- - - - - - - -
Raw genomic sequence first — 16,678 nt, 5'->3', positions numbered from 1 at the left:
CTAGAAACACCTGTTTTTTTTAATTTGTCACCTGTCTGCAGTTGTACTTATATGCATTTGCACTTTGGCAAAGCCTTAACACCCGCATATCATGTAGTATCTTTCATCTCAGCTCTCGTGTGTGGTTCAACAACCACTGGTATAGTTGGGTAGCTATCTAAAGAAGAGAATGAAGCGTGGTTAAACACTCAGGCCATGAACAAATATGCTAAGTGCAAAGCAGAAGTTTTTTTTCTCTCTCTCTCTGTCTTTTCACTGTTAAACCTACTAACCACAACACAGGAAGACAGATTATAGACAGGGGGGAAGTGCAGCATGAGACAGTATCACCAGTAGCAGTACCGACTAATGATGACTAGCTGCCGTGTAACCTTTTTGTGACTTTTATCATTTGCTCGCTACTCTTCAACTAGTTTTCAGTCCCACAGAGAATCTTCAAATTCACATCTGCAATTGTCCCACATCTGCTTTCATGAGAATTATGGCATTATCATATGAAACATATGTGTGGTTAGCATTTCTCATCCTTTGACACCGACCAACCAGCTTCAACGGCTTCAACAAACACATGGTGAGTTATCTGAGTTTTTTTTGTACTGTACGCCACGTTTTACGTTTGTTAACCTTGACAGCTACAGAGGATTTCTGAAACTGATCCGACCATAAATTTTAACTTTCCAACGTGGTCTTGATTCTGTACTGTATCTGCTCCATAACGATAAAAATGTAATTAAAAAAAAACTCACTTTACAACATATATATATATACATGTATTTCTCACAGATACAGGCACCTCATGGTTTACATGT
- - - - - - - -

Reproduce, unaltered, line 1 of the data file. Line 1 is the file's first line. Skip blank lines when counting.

Raw genomic sequence first — 16,678 nt, 5'->3', positions numbered from 1 at the left: